Tributes have poured in from across the world, bidding farewell to beloved South African leader, Nelson Mandela, who passed away on Thursday, 5 December 2013.
Social media channels, media outlets, broadcasters and radio airwaves across the globe lit up on Thursday evening as South African President Jacob Zuma announced the former leader’s death on the public broadcaster just before midnight.
“He passed on peacefully in the company of his family around 20.50pm on December 5. He is now resting, he is now at peace. Our nation has lost its greatest son,” Zuma said.
“Fellow South Africans, Nelson Mandela brought us together and it is together that we bid him farewell.”
Mandela, once the world’s most famous political prisoner, emerged from a 27-year jail term in 1990 to lead South Africa from apartheid to democracy.
His charisma, generosity of spirit, and an unwavering commitment to the well-being of his fellow humans, earned him love and acclaim across the globe.
It also earned him the Nobel Peace Prize in 1993.
Even after he stepped down from the presidency in 1999, he continued as an elder statesman to champion the cause of reconciliation, peace and human rights, speaking out strongly on issues including Aids and armed conflict.
Nelson Rolihlahla Dalibungha Mandela was born in the Transkei on July 18, 1918, and trained as a lawyer. He became a key figure in the African National Congress (ANC) and its decision in 1955 to embark on organised resistance to the newly-elected National Party in the form of the Defiance Campaign.
Going underground after the ANC was banned in 1960, he was arrested and sentenced in 1964 to life imprisonment for plotting the overthrow of the government.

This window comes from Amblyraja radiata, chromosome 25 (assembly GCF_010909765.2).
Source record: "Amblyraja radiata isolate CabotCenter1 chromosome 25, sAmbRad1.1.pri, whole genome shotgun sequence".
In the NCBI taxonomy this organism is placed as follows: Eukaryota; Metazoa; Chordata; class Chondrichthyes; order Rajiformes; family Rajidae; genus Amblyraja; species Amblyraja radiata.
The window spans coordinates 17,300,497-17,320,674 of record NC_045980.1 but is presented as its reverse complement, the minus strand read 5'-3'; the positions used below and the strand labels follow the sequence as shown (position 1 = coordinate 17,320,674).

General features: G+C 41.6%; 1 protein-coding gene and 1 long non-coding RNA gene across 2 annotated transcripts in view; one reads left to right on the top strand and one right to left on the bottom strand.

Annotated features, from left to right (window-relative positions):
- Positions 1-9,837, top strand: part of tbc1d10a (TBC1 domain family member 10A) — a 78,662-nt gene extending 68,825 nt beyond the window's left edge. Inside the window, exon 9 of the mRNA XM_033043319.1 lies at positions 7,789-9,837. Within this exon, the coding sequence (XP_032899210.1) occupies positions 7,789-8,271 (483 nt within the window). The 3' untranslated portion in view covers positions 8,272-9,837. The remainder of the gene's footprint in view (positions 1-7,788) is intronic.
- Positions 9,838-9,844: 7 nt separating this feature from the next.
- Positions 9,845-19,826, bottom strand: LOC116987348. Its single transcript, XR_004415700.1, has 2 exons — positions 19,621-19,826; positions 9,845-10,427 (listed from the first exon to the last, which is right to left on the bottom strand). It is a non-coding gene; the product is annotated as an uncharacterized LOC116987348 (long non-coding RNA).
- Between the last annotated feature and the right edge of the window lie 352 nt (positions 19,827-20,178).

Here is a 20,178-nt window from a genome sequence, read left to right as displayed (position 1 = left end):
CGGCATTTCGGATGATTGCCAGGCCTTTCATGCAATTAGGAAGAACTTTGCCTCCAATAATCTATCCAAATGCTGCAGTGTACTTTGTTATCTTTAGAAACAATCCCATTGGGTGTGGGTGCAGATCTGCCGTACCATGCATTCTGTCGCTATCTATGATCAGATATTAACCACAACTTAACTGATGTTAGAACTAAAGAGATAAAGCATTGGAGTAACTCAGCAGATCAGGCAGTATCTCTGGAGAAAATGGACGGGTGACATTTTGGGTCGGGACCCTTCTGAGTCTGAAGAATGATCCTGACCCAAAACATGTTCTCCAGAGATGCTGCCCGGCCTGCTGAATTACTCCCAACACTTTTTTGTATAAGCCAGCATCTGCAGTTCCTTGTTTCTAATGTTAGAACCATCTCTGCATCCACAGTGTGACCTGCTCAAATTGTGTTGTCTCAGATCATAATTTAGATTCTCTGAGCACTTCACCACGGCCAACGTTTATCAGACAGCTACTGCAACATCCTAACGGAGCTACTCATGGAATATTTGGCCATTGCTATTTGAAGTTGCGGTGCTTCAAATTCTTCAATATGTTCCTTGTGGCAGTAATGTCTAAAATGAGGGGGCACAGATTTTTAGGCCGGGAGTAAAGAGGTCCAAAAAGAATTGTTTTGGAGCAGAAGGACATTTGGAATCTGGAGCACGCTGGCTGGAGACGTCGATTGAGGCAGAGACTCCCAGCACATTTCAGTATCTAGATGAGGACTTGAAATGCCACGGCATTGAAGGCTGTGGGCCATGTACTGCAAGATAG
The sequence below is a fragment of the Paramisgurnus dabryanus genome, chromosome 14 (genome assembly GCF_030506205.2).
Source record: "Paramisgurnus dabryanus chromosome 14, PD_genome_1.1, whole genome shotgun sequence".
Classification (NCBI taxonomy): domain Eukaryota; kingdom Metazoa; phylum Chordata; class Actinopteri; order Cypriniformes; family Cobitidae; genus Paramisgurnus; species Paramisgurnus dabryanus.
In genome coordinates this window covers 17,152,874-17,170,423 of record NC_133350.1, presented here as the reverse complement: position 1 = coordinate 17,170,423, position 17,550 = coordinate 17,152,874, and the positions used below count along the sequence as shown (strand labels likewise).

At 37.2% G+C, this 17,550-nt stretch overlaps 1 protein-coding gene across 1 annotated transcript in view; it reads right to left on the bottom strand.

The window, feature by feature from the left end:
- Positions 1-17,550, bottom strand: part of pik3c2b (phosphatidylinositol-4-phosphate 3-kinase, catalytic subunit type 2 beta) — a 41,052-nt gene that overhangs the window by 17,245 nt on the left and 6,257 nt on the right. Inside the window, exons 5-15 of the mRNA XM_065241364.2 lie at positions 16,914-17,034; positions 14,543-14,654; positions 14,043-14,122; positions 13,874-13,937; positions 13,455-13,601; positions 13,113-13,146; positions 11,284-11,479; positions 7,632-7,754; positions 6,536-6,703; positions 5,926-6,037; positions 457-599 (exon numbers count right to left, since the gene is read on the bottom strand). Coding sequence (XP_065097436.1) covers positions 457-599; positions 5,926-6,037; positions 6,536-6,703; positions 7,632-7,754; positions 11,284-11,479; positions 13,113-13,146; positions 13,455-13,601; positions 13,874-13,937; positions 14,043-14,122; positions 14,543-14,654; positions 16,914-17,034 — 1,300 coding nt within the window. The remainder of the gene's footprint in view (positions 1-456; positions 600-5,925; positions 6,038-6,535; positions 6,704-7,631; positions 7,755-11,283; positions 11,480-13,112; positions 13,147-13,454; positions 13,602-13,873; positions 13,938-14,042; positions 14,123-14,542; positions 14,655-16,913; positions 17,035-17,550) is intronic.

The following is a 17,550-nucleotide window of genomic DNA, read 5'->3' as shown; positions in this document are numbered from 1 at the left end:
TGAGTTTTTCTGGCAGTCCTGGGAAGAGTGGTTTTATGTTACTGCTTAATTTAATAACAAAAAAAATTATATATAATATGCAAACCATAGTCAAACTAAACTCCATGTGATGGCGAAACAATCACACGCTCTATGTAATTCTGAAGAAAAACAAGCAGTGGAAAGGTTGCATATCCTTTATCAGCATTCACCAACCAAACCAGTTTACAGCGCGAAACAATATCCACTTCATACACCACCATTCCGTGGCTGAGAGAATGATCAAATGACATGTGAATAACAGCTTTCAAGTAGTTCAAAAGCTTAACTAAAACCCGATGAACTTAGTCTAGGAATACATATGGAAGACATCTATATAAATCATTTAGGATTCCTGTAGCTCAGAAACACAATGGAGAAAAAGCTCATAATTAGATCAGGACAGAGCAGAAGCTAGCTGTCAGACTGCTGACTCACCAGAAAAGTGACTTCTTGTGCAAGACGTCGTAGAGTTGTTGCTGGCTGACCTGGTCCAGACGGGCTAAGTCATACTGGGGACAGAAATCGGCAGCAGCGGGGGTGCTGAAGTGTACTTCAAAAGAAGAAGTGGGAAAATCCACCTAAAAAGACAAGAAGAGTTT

He served the bulk of his time on Robben Island, where he became a symbol of apartheid injustice.
Freed by the reformist head of state FW de Klerk in 1990, he was elected president of the ANC the following year. In May 1994 he was inaugurated president of South Africa by a new non-racial Parliament.
He formally retired from public life in June 2004, just short of his 86th birthday, and only weeks after playing a major role in helping secure the 2010 soccer World Cup for South Africa.
However he continued to lend support to causes such as the 46664 anti-Aids campaign, and to speak out against poverty.
On his 80th birthday in 1998 he married Graca Machel, widow of former Mozambican president Samora Machel.
In his later years Mandela was increasingly frail. He made his last public appearance at the closing ceremony of the World Cup.
In early 2011, fears for his health grew when he battled a serious respiratory infection that would recur in coming years. When he turned 93 a few months later, he retired to his country home in the Eastern Cape.
In December 2012 he was treated again for a lung infection in hospital then was admitted again on March 27, 2013 to be treated for pneumonia.
After his discharge, the public broadcaster televised footage of him on April 27, looking remote, but comfortable in an easy chair at home.
In the early hours of June 8, Mandela was again taken to hospital.
A news report that his ambulance had broken down on the road there was confirmed by the presidency which hastened to add that there was no danger to his health at the time because he had seven doctors, nurses, and a fully equipped ICU in his convoy.
On Sunday night, June 23, the presidency said his condition had changed to critical, and Zuma asked for prayers of support for him, his family, and his medical team.
On Monday June 24, family and key government ministers flew into Mthatha for a private meeting in Qunu. The presidency issued another statement, to say Mandela remained critical.
On Wednesday, June 26, the nation held its breath after President Jacob Zuma cancelled a trip to neighbouring Maputo at short notice but the next day he reported that Mandela’s condition had stabilised overnight.
Mandela had six children by two previous marriages, including two daughters with Winnie Madikizela-Mandela.